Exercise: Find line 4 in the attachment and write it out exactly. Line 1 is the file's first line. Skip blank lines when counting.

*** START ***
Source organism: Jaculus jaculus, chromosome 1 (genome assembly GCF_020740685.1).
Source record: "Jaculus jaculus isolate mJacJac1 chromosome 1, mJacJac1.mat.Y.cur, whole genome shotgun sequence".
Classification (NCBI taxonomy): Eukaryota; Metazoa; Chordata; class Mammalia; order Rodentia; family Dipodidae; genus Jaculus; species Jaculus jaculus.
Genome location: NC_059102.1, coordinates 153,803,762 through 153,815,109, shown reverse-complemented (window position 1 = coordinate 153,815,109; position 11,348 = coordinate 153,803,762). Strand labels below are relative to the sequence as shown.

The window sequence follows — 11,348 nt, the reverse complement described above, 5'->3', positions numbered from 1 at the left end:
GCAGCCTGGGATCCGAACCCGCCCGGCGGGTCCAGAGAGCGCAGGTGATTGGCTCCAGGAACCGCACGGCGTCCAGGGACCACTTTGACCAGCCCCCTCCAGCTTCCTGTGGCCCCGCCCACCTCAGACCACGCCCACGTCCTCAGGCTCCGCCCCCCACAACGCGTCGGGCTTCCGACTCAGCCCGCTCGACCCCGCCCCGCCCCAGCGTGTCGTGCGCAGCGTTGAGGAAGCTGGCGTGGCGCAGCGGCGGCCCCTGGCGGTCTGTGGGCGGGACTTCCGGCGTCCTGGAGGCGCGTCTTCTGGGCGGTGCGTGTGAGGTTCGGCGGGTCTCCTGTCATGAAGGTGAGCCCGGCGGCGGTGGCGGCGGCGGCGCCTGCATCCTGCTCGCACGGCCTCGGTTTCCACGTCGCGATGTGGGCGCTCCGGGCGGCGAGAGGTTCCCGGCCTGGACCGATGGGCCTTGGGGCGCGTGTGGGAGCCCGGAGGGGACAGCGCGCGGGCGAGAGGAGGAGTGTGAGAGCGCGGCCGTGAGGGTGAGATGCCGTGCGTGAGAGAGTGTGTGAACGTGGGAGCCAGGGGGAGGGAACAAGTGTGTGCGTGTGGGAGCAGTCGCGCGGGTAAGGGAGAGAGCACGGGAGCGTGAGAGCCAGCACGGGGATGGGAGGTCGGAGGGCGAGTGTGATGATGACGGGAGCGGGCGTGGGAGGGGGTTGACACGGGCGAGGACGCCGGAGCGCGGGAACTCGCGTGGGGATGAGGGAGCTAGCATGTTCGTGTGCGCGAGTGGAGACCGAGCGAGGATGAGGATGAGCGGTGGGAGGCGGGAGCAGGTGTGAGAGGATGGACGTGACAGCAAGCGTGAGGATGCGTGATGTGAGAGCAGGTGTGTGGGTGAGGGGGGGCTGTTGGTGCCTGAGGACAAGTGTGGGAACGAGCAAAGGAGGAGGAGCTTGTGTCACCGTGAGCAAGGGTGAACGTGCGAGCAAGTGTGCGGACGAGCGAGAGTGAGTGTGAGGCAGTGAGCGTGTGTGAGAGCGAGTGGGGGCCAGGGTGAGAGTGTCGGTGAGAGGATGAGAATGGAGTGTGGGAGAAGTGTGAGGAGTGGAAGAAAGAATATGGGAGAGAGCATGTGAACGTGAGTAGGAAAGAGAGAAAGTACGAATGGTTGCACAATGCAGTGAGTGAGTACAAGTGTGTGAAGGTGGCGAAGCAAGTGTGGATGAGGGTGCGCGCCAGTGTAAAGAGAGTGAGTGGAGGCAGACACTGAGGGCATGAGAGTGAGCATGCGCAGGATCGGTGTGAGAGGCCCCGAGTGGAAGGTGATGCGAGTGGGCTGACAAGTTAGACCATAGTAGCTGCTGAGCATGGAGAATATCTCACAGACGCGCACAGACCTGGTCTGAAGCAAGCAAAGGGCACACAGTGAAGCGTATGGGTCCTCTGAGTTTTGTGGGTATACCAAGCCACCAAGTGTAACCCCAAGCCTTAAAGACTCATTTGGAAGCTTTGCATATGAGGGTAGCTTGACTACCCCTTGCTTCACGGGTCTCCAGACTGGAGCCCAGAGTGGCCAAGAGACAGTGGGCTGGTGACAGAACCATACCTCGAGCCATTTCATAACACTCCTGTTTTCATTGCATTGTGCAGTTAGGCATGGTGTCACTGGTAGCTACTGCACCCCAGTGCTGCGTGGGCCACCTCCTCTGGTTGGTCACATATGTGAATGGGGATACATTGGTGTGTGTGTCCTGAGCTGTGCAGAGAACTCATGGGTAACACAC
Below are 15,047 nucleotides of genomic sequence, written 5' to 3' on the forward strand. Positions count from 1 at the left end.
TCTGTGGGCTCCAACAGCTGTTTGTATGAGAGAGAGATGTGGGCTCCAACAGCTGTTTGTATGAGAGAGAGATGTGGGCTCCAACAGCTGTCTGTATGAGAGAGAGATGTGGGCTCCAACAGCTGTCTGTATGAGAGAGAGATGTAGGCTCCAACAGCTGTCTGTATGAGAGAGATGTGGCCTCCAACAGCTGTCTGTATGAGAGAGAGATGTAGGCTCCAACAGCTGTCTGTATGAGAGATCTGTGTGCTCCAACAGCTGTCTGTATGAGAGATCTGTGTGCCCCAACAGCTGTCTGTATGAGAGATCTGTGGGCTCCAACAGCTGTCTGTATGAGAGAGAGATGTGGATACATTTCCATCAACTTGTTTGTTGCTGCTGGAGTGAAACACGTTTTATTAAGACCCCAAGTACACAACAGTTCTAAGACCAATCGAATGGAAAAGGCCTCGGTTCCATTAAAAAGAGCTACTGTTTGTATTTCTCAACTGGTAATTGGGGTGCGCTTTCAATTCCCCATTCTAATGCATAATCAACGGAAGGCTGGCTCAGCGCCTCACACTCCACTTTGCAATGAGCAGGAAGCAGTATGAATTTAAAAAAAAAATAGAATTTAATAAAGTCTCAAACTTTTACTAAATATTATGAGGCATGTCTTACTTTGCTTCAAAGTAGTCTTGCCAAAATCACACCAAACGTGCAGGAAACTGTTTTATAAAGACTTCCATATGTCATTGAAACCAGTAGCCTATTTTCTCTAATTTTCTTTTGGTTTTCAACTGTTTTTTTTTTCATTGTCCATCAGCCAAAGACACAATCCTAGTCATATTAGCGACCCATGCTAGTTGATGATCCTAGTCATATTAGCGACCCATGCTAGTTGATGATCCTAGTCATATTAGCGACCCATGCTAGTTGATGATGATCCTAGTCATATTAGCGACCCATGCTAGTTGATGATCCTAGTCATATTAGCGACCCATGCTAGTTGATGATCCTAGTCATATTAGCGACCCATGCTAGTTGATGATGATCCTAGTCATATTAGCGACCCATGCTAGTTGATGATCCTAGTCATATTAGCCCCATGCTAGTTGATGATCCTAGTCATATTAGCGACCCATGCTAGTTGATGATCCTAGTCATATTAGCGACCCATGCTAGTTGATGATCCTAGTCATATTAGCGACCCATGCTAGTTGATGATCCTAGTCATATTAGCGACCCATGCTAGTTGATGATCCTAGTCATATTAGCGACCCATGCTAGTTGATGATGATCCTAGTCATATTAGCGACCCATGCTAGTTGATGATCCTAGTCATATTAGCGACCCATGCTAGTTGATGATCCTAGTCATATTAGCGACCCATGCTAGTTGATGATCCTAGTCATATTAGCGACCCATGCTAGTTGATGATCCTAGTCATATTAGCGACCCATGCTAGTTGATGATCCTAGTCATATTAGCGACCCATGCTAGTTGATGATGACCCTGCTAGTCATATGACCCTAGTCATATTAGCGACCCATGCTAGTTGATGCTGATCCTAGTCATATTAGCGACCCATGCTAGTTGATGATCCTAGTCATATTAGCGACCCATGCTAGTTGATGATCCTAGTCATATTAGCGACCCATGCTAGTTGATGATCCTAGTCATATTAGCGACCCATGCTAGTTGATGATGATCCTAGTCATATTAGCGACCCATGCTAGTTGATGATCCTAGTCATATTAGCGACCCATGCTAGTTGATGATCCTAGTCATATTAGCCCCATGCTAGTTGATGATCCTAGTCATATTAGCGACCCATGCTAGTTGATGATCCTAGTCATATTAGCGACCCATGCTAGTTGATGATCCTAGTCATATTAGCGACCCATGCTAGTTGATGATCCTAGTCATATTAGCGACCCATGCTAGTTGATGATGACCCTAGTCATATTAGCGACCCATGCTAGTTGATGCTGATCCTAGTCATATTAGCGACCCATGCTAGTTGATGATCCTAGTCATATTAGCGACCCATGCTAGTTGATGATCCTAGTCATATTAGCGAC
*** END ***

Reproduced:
Genome location: NC_059102.1, coordinates 153,803,762 through 153,815,109, shown reverse-complemented (window position 1 = coordinate 153,815,109; position 11,348 = coordinate 153,803,762). Strand labels below are relative to the sequence as shown.